A bold new body of law will emerge from the COVID-19 crisis. Expect expanded police powers for states, a re-striking of the balance between state and federal governments, and a re-examination of what is reasonable in terms of the Bill of Rights. Expect all that.
But beware the real danger – an algorithmic coup d’etat.
It all starts with Maslow’s hierarchy of needs.
Abraham Maslow proposed the hierarchy in 1943 in a paper entitled, “A Theory of Human Motivation.” He argued our needs could be arrayed from most basic to most refined. The heuristic device used to illustrate these needs was a pyramid.
At the foundation of the pyramid were basic human needs, needs shared by all – the requirements of basic physiological existence, food, clothing, shelter. Satisfy those, and our thoughts then turn to assuring that we are safe. Thereafter, we seek love and a sense of belonging. Secure that, and we seek the esteem of others. At the apex was a sense of self-actualization, realizing the unique and idiosyncratic goals we set for ourselves.
Up until the virus struck, we were sitting pretty fat and sassy, at least in the West. Identity was all the rage. Women, blacks, trans-sexual folk, and others needed self-actualization on terms they would accept. The Bill of Rights was read as a guarantee of self-actualization for all.
Then disaster struck. Now we’re all terrified about survival. For several weeks, there hasn’t been much talk of identity. Our focus has been lower on the hierarchy of needs.
And what has re-focused us? A pandemic. Preparing us to meet it has been the work of dedicated public health professionals, scientists studying the disease process and how an illness spreads through a society. Their warnings have provoked panic, denial and discussions about rationing of health care.
We’re in an apocalyptic frame of mind.
States and municipality es now issue orders closing businesses and limiting movement without notice or an opportunity to be heard. We accept this, for the most part, out of a desire to be safe. Whereas we sacrificed privacy for security in the wake of 9/11, we now sacrifice liberty for survival in the wake of COVID-19.
The Bill of Rights is effectively suspended in a time of national emergency and in the name of public health. Even state governors call on the federal government to take more control, re-striking the balance of federalism.
What happens when the viral emergency passes?
We will have a new body of law driven by public health professionals that will empower the state and federal governments to act aggressively in the name of public safety.
So why not use it to restrict gun sales and transfers: after all, guns kill almost 40,000 Americans per year. Isn’t that a crisis on par COVID-19? And what about automobile? They, too, kill almost 40,000 Americans per year. The advent of artificial intelligence suggests that self-driving cars would save lives. Can self-driving cars be mandated as a matter of public health? (I’m betting that both cars and guns will kill more people this year than COV-19.)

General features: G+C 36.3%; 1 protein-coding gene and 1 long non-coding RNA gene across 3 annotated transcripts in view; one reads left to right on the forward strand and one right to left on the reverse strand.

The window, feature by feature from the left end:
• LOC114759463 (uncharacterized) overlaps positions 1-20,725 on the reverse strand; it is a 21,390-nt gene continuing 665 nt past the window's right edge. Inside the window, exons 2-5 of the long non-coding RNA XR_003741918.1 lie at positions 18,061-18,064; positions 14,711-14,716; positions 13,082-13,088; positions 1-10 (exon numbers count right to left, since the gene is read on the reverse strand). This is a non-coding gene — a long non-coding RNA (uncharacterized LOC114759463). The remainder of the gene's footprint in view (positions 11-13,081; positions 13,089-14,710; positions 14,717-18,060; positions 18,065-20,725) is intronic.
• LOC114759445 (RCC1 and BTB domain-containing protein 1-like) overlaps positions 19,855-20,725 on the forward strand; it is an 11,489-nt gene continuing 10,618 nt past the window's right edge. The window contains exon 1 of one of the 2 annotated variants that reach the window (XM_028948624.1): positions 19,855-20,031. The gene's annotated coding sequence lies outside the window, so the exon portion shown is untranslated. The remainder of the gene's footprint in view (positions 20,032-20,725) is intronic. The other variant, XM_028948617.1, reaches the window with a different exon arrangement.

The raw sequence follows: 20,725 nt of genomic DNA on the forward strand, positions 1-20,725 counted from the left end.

The laws we use to justify emergency action today can be used easily enough to deal with tomorrow’s crises.
Of course, there are differences between COVID-19, guns and cars. Guns and cars are associated with behavior; COVID-19 is a stealth killer.
What, then, of climate change? Shouldn’t we heed the experts and do what is necessary to save human life on this planet? Ignoring COVID-19 is not an option; neither is ignoring climate change.
Who manages these risks?
No one can manage the competing claims of identity. #MeToo, BlackLivesMatter, the calls for reparations, recognition of every conceivable variant of human sexuality – these claims for self-actualization are based in something non-quantifiable. They result in a psychic war of all against all that ends only in chaos and paralysis.
But the minimal conditions of survival can be quantified. We can estimate the number of calories necessary to sustain a human life; we can estimate the minimum needs for shelter in a variety of climates. I’m betting there is a supercomputer somewhere that can make a calculation about the most efficient allocation of resources necessary for survival globally.
Why not let the computer decide how to allocate the world’s resources based on a rigid formula that weights all human lives as equal in value? The formula can then do a cost-benefit analysis of additional units of health care as a person ages, deteriorates and then lingers on death’s door. There can be a master algorithm that sets standards for nutrition, education, housing, health care – the basic necessities of life.
The algorithm can also tell us how to best combat climate change.
We’ll give up just about anything to survive, right? What’s a little liberty when extinction is at risk?
The courts in many parts of the country are effectively closed. Challenging the extraordinary measures governments take in these extraordinary times is difficult.
The executive and legislative branches gear up to force collective action urged by experts to enhance the odds of our survival. It’s hard to argue with that today.
But tomorrow? What happens tomorrow?
I worry about an algorithmic coup d’etat. We are being habituated to obedience. Two of the most popular men in the country right now are earnest doctors – Anthony Fauci and Sanjay Gupta -- who daily tell us what need to do to survive a crisis only the doctors can actually see and manage.
Will we heed the good doctors when the virus has passed?
I’m thinking we just might. And that few folks will care. We must eat before we dance. In the battle for survival, experts will rule. Ours is indeed a brave new world. Beware an algorithmic coup.